Note: During the season of Lent, I will be publishing a devotional on this blog titled “Surprised by Grace,” in which I will write about my efforts to look for grace in unexpected places.
Today, I told a bunch of people that they were going to die. I wasn’t nasty about it; in fact, most of them we eager to hear the reminder. I told older people who have been struggling with cancer, younger people who have recently lost their parents, and little children who barely understand what death is. This is, of course, the Church’s custom on Ash Wednesday, a day when we are reminded of our mortality and our complete dependence on God’s grace.
There is unexpected grace in this reminder of our mortal nature, because just after we are told that we are going to die, we are invited to go out and live. More importantly, we are invited to go out and live with the understanding that we will someday die. There is no way of getting around it. While this may seem depressing, it is actually intended to be empowering. If we live our lives with an awareness of our mortality, all of our ultimately futile efforts to preserve our lives become silly. This is the genesis of Jesus’ admonition in Matthew’s gospel: “Where your treasure is, there your heart will be also.” Our cultural preoccupation with wealth and security, our willingness to do anything to protect what we own crumbles in the face of the undeniable reality that our lives will someday end.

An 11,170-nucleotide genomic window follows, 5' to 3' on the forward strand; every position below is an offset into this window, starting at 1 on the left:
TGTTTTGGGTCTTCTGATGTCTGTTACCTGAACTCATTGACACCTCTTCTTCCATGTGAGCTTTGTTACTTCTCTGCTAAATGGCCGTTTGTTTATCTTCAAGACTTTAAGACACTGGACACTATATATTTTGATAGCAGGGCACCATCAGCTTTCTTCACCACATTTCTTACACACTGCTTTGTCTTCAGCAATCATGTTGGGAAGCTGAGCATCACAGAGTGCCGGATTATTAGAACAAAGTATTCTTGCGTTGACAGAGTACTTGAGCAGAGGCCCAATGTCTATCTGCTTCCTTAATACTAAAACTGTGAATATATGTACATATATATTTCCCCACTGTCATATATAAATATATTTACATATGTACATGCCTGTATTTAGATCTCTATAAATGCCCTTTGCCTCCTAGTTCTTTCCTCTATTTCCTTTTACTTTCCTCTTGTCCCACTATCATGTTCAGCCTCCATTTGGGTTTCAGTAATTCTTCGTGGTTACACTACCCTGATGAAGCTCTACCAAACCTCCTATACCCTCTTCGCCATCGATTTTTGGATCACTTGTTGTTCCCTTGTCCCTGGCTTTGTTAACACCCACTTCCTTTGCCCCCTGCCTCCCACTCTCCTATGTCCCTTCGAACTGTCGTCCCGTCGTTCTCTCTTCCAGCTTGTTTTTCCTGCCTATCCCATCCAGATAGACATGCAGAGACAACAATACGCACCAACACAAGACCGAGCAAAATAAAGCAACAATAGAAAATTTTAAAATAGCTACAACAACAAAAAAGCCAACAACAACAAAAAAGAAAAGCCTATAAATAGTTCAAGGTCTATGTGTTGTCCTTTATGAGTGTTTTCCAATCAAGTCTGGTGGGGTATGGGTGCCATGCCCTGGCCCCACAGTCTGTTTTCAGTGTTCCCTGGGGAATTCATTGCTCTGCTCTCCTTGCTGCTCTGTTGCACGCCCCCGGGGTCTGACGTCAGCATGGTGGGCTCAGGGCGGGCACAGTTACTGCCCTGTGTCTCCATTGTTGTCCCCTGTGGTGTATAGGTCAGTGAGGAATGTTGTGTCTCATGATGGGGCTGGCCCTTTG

When we embrace this fundamental truth, it becomes clear that there is nothing of which we have to be afraid. If we go through life with an awareness of our mortal nature, we are liberated to try new things, to care for people who cannot provide us with anything, to risk being embarrassed or hurt. In other words, when we embrace our mortal nature, we no longer have to fear failure. In so many ways, this is what characterized the ministry of Jesus. He refused to worry about what people thought about the fact that he ate with tax collectors and sinners. He refused to be intimidated by touching someone with leprosy. He refused to run away when it became clear that his ministry would end in death. Jesus refused to fear failure. During this season of Lent, I invite you to try new things, take risks, and embrace the fundamental truth that, by God’s grace, we have nothing to fear.